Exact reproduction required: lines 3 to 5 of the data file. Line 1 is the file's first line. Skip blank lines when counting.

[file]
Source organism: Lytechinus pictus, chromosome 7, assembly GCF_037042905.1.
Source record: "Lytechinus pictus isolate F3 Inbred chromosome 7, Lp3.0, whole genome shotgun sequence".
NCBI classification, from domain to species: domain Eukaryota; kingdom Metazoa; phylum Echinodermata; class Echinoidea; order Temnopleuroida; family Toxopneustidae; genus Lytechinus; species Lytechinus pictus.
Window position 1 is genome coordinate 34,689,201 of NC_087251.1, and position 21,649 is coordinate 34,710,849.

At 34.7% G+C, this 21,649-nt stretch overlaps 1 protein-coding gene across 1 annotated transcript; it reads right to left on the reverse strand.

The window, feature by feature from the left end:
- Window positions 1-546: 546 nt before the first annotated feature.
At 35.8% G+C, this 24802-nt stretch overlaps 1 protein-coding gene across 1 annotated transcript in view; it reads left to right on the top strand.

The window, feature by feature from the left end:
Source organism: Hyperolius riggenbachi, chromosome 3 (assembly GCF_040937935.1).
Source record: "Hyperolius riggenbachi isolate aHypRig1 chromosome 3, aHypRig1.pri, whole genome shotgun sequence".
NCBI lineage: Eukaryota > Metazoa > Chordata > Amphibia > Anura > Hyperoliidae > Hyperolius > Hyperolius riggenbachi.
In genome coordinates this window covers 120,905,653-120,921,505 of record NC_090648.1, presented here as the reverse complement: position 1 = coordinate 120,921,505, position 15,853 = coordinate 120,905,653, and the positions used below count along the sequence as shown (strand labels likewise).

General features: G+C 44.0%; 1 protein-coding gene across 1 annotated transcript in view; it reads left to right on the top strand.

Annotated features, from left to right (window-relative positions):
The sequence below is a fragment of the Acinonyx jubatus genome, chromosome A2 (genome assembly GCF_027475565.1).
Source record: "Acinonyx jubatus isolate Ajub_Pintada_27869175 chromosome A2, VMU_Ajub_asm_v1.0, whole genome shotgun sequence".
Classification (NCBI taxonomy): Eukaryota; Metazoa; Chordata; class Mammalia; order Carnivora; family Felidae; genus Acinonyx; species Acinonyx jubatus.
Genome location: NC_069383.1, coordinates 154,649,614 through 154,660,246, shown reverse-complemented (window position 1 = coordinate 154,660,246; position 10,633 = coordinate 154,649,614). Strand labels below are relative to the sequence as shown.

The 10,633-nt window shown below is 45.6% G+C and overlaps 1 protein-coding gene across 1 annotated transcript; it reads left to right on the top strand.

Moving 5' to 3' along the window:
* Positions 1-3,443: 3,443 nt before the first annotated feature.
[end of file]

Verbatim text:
NCBI classification, from domain to species: domain Eukaryota; kingdom Metazoa; phylum Echinodermata; class Echinoidea; order Temnopleuroida; family Toxopneustidae; genus Lytechinus; species Lytechinus pictus.
Window position 1 is genome coordinate 34,689,201 of NC_087251.1, and position 21,649 is coordinate 34,710,849.

At 34.7% G+C, this 21,649-nt stretch overlaps 1 protein-coding gene across 1 annotated transcript; it reads right to left on the reverse strand.